# If we dropped an object into the Pacific Ocean, would it completely sink to the bottom of the ocean floor or not?

Obviously if the density of the object is smaller than the density of water it would not sink at all. But I was thinking that, even if the density of the object is greater than the density of water, maybe the object would not sink to the bottom of the ocean floor because the pressure of the water increases as the depth increases. So maybe after a certain depth the pressure of the water would become great enough to counterbalance gravity and push back the object towards the surface.

And if the object would not completely sink to the bottom of the ocean floor, at what depth would the object stop sinking and stabilize itself (depending on its density)?

• This will probably help you. The end result is that an object stops sinking when the weight of the water it displaces is equal to its own weight. The calculation shown in the link might give you a good physical understanding of why this is the case and also answer your question about what depth the object will sink to. Mar 8, 2015 at 20:52
• Very closely related question: physics.stackexchange.com/q/159783 Mar 8, 2015 at 20:53
• @DanielSank but in this case, the weight of the water the object displaces will never be equal to its own weight, since the object is denser than the water. Or am I wrong? Sep 30, 2019 at 0:43

If everything is incompressible then pressure does not affect buoyancy.

If the object is less compressible than the fluid then the object will get more buoyant as the pressure increases. Conversely if the object is more compressible than the fluid then the object will get less buoyant as pressure increases.

Temperature and salinity can also vary the density of the water. Water at depth is likely to be a bit more dense.

So if you have an object that is pretty damn incompressible and is only slightly more dense than the surface water then it might find a depth and sit there. In practice few objects are likely to fall into this category.

In a static situation, the water would have a larger density when it has a larger pressure, so you could sink until you reach a level where the density matches. In reality, the water can have a different temperature and a different salinity (both of which affect density) and if can be flowing (up/down, east/west, north/south) and so it might never settle down to a specific depth depending on what is going on.

• The same pressure that acts on the water also acts on the sinking object. If the density of water is greater at greater depth, then what about the object in question? Mar 8, 2015 at 22:38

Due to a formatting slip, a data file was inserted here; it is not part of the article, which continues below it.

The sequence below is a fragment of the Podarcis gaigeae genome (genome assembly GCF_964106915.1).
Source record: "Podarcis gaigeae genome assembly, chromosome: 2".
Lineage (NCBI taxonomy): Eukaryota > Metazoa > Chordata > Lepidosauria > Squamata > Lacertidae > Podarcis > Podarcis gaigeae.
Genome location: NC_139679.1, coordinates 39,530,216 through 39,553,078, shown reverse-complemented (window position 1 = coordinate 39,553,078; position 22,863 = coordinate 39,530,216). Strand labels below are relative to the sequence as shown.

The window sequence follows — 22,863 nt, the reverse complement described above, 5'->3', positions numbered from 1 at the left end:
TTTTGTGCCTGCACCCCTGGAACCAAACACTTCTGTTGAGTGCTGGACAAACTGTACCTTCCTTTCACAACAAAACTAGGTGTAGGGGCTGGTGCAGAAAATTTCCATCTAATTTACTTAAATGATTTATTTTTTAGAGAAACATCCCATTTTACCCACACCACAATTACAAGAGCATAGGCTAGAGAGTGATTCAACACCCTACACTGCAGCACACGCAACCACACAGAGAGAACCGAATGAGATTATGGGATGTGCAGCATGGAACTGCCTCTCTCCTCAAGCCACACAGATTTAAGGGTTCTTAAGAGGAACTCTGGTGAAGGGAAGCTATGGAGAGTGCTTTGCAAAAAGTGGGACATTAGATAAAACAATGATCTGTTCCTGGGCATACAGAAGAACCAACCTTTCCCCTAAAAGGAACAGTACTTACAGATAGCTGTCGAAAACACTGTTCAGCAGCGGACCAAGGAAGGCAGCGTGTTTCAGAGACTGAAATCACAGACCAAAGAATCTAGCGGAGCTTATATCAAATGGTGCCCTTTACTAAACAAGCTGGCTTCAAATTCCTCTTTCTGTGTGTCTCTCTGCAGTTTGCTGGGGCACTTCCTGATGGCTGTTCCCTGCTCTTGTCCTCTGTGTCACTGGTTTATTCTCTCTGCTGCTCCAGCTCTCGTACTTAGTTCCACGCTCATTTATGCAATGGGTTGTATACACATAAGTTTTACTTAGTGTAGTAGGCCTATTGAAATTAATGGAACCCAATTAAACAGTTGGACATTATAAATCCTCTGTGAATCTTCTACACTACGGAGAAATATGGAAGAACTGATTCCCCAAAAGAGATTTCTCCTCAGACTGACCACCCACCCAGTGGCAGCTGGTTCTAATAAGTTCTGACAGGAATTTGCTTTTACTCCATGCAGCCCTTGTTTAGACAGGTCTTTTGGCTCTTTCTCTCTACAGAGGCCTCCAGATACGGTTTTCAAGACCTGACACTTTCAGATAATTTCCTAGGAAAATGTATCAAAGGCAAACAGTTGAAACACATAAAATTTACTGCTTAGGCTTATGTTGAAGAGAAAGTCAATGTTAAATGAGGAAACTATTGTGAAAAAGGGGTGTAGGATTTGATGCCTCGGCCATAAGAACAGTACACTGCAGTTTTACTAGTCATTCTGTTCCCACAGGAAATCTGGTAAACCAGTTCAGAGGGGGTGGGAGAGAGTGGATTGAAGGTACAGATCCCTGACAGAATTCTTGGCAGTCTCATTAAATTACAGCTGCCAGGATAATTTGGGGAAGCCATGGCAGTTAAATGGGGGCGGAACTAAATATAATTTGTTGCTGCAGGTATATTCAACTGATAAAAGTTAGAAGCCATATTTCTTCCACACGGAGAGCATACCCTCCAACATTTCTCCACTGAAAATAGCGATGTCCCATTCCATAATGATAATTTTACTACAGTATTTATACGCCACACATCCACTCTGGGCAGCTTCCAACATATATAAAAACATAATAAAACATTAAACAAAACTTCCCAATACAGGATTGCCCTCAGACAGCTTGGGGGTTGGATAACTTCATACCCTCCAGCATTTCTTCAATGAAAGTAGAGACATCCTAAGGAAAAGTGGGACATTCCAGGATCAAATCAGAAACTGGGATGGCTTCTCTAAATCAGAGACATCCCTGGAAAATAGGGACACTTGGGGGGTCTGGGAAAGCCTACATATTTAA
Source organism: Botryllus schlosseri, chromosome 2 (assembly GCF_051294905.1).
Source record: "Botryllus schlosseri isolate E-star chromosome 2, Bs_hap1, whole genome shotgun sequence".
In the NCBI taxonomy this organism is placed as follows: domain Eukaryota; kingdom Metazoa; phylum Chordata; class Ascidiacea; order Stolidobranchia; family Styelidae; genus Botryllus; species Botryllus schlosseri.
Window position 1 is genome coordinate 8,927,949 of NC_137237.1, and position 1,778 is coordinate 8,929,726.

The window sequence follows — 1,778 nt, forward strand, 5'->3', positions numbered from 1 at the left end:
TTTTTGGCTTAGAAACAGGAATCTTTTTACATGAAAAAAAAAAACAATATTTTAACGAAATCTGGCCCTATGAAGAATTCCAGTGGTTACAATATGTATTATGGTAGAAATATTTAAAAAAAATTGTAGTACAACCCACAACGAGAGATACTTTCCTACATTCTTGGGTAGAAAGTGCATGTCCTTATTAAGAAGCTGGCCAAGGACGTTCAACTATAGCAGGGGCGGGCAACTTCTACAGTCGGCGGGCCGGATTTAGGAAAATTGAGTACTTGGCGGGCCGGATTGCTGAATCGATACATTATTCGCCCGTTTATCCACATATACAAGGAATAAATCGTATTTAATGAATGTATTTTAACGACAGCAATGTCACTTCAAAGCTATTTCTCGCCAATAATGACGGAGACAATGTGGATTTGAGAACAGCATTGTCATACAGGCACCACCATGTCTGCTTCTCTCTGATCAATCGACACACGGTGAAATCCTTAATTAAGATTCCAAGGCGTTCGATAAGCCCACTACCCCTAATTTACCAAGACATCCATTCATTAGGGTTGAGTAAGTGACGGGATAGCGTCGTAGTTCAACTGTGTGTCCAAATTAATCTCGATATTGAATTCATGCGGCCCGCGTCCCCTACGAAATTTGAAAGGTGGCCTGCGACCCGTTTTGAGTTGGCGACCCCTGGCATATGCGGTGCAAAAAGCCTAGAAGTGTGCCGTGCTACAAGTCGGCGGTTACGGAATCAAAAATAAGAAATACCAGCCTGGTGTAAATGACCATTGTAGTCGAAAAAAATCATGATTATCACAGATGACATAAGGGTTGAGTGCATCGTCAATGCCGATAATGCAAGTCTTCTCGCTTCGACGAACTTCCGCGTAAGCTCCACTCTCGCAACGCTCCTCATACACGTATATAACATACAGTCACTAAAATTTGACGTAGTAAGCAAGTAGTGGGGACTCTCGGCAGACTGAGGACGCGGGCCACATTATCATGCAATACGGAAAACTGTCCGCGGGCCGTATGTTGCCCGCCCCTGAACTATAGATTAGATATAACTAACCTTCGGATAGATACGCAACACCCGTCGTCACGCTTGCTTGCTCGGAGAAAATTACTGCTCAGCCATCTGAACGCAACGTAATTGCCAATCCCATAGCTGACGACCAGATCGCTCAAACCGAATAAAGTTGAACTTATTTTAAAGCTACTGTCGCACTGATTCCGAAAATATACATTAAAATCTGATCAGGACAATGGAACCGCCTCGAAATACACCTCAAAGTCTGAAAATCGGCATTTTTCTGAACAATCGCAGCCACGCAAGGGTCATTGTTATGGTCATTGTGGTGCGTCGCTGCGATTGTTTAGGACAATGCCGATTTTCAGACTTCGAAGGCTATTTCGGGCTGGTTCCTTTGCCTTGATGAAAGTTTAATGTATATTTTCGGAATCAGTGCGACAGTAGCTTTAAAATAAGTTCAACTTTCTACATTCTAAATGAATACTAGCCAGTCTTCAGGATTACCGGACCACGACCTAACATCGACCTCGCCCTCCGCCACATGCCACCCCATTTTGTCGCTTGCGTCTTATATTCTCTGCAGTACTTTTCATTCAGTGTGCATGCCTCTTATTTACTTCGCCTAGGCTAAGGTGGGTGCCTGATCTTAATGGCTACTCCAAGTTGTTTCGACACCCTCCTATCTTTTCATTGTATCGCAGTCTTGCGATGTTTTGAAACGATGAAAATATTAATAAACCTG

• @jameslarge This depends on the relative compressibility of water and your object. Water is highly incompressible, but your object could still be more compressible than water or less compressible than water. Mar 8, 2015 at 23:55

It's not the absolute pressure that pushes a buoyant object toward the surface: Pressure in a fluid exerts force in all directions. It presses in (i.e., up) on the bottom of an immersed object, it presses in (i.e., down) on the top of the object, and it presses in on the sides.

Buoyancy happens because of the difference in pressure between the top and the bottom of the object: Water exerts a greater force on the bottom of an immersed object because the bottom of the object is at a greater depth than the top. That difference doesn't change (i.e., the net buoyant force doesn't change) as the whole object sinks or rises unless;

a) The density of the water changes, or

b) The object itself is compressed or expanded, thereby changing the difference in depth between its top and bottom.

Water is extremely stiff: It's density changes very little with depth. It's so stiff that in most practical problems, we call it "incompressible". @PeterGreen's answer explains why the incompressibility of water means that virtually all objects will either float to the surface, or sink all the way to the bottom.

• This is correct, but it ignores a bit the role of salinity. I can well imagine an object with a precisely calibrated density floating at a halocline. Aug 12, 2016 at 10:31
• @EmilioPisanty, Yeah, I felt a twinge of doubt when I wrote, "virtually all objects", but it felt less cumbersome than, "practically all objects that are not artifacts, carefully constructed to float at some chosen depth." Aug 12, 2016 at 10:43

I was told that a human body will naturally float. But, if its taken down to a depth of $$100$$ ft (not sure if its fresh or salt water) the air in the body compresses to a point where the body is more dense and heavier than the volume of water it displaces, so it will stay submerged at that point. Raising it back up lets the air expand and restores its buoyancy. I have a NAUI open water one certification. Whenever I ascend I never go faster than the smallest bubbles. And I have to keep choosing a new bubble to follow every few seconds because every bubble expands as it rises, making it rise faster exponentially. You do not want the oxygen in your blood to expand too quickly.

The simple answer is yes. A can of unopened Spam and other things are at the bottom of the Mariana Trench.